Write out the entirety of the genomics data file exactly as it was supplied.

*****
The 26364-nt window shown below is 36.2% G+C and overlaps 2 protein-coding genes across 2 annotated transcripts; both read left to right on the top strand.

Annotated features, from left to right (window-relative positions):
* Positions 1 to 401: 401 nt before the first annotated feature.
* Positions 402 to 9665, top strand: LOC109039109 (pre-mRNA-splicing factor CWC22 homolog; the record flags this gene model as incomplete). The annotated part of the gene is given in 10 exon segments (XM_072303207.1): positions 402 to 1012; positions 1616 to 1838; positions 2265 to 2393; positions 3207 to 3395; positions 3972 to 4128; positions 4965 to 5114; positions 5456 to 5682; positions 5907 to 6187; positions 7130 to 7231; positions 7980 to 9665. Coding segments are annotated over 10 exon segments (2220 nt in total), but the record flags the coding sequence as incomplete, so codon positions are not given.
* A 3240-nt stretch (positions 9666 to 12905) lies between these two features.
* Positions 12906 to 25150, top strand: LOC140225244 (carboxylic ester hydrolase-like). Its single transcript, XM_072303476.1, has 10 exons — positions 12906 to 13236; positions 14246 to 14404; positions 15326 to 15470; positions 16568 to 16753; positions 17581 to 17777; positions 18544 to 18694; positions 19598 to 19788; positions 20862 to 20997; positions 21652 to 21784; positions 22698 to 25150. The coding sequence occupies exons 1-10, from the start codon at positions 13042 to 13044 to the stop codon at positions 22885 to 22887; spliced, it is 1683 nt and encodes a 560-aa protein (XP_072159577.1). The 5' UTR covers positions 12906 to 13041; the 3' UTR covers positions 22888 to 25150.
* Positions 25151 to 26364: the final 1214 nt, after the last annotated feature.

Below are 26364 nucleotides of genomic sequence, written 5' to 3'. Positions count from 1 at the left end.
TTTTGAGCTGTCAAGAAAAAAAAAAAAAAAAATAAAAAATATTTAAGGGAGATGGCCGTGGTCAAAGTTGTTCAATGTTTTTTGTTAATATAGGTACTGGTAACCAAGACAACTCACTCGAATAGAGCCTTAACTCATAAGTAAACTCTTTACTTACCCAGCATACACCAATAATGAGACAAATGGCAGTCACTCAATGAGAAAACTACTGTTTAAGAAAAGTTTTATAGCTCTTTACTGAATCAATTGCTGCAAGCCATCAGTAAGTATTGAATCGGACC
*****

The 26364-nt window shown below is 36.2% G+C and overlaps 2 protein-coding genes across 2 annotated transcripts; both read left to right on the top strand.

Annotated features, from left to right (window-relative positions):
* Positions 1 to 401: 401 nt before the first annotated feature.
* Positions 402 to 9665, top strand: LOC109039109 (pre-mRNA-splicing factor CWC22 homolog; the record flags this gene model as incomplete). The annotated part of the gene is given in 10 exon segments (XM_072303207.1): positions 402 to 1012; positions 1616 to 1838; positions 2265 to 2393; positions 3207 to 3395; positions 3972 to 4128; positions 4965 to 5114; positions 5456 to 5682; positions 5907 to 6187; positions 7130 to 7231; positions 7980 to 9665. Coding segments are annotated over 10 exon segments (2220 nt in total), but the record flags the coding sequence as incomplete, so codon positions are not given.
* A 3240-nt stretch (positions 9666 to 12905) lies between these two features.
* Positions 12906 to 25150, top strand: LOC140225244 (carboxylic ester hydrolase-like). Its single transcript, XM_072303476.1, has 10 exons — positions 12906 to 13236; positions 14246 to 14404; positions 15326 to 15470; positions 16568 to 16753; positions 17581 to 17777; positions 18544 to 18694; positions 19598 to 19788; positions 20862 to 20997; positions 21652 to 21784; positions 22698 to 25150. The coding sequence occupies exons 1-10, from the start codon at positions 13042 to 13044 to the stop codon at positions 22885 to 22887; spliced, it is 1683 nt and encodes a 560-aa protein (XP_072159577.1). The 5' UTR covers positions 12906 to 13041; the 3' UTR covers positions 22888 to 25150.
* Positions 25151 to 26364: the final 1214 nt, after the last annotated feature.

Below are 26364 nucleotides of genomic sequence, written 5' to 3'. Positions count from 1 at the left end.
TTTTGAGCTGTCAAGAAAAAAAAAAAAAAAAATAAAAAATATTTAAGGGAGATGGCCGTGGTCAAAGTTGTTCAATGTTTTTTGTTAATATAGGTACTGGTAACCAAGACAACTCACTCGAATAGAGCCTTAACTCATAAGTAAACTCTTTACTTACCCAGCATACACCAATAATGAGACAAATGGCAGTCACTCAATGAGAAAACTACTGTTTAAGAAAAGTTTTATAGCTCTTTACTGAATCAATTGCTGCAAGCCATCAGTAAGTATTGAATCGGACC